Like a gilded warhorn flowing over with blood, so trumpets the new Skullflower record, misting all with a clouding stormspatter of rage and humiliation. Continuing down the path of epic Wagnerian destructionism that he began to blaze with last year's amazing "Strange Keys to Untune Gods Firmament" record, here Matthew Bower reins in his magnificence impulse to give us a record beholden to brevity but sacrificing none of the symphonic mentality that has made the modern Skullflower such a fucking monolith. This shit will completely level you, tell you you deserve it and then piss all over you, all the while screaming some pagan spell of disease to the churning skies overhead.
"Fucked on a Pile of Corpses" opens up with a strangely melodic blast of bass-heavy thrum and throb, a pulse that opens up to full on torrential bursts of waste that wither back into sonic lava. Soon after Bower unleashes the beast and throws down a near definitive Skullflower psych-waste trawl through group improv beginning with "Viper's Fang," as devastating a group piece as the type found on more rock oriented records like "Infinityland" or the mighty "Last Shot at Heaven." Guitars scream and wander while drums plod ever onward, stuttering and blunt, striving to outweigh the bulk of Samantha Davies' death cello. This sort of attempt at classicism is not lost on me; Bower's approach to sonic painting remains distinctly Wagnerian as he tosses on layer after layer of quaking melody and raging feedback, resulting in a bulk of songs that serve more as an extended suite than any sort of collection.
As usual one track flows right into the other via abrupt wall cuts; one scream is replaced by another and the beast rumbles on. After the full on band attack of "Viper's Fang" things get more blurrier and more aggressive, with the players summoning up dark storms of audio discontent and unleashing them through the speakers. "Fucked on a Pile of Corpses" is all as one, a mountain to climb or an ocean to traverse, and despite its meager runtime the album proves an enervating listen, sapping as much as it can from you in the time it forcibly occupies your space. Skullflower disallows concentration, wresting you from comforts and throwing you into an existential void where coldness rots at the center of foulness and the stench of raw disdain and challenge hang rife in the black. This is violent music, made for dark worship in abandoned churches, with chalices raised and rites invoked. Knives will gleam in the night and blood will be drawn; fornication and abuse trade themselves up to a sort of self-styled absolution, and a troubling transcendence is granted via ancient invocations of magick and an open embrace of chaos. Skullflower births dead dreams; Matthew Bower conducts sickness through the mangled strings of a guitar and the electric howl of amplifiers unleashed. Lee Stokoe asserts himself here as well, adding significant presence to Bower's manipulations and cloaking the whole ordeal in vile, fetid atmospheres that owe much to his work with Culver. At this point it's difficult to imagine Skullflower without him, the progressions he's coaxed out of Bower yielding much of the band's best work. Turgid Animal owner and operator George Proctor contributes here as well, pretty much cementing this as one of the most saturated Skullflower recordings to manifest. There's a definite power electronics feel to the proceedings, but Bower's willingness to let "traditional" structure seep in via drums (however buried) and vague melodies allows "Fucked on a Pile of Corpses" to reach the near celestial highs that "Strange Keys..." reveled in. This is pure beauty forged from the rancid fires of anger and hatred, proof that majesty is rightly born from lineage.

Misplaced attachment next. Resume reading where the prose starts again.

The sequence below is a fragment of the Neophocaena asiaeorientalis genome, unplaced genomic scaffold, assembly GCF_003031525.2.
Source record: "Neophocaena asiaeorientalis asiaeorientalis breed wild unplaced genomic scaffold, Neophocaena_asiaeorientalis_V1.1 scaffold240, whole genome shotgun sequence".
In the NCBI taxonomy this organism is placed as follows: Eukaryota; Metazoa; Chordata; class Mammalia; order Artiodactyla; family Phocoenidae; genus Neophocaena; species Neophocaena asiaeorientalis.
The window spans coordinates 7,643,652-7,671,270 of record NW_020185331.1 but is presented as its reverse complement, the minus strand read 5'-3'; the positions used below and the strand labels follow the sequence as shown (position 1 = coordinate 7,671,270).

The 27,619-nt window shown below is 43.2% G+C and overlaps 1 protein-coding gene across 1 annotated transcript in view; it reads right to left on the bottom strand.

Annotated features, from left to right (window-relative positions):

While it isn't the unbelievably epic statement that "Strange Keys..." or "Circulus Vitiosus Deus" was, "Fucked on a Pile of Corpses" is prime Skullflower, another instance of Bower's juggernaut operating at peak artistic opulence. He simply cannot miss. For all this record threatens to give into its own weight, Bower brings it all back on the final track "Sleipnir"; underneath walls of horrific noise and piles of guitars, the drums ever so slowly begin to assert themselves until you're finally forced to acknowledge the idea that this isn't as far removed as it purports to be. This is the endpoint of all psychedelia, the surrendering of shape to become something formless and powerful, a rattenkonig of musicianship that relishes the creation of sound above the creation of music. This is holy inversion; this is black sacrament; this is pure and true and absolute. This is the end, the void, the rejection. This is the sound. Fucking perfect.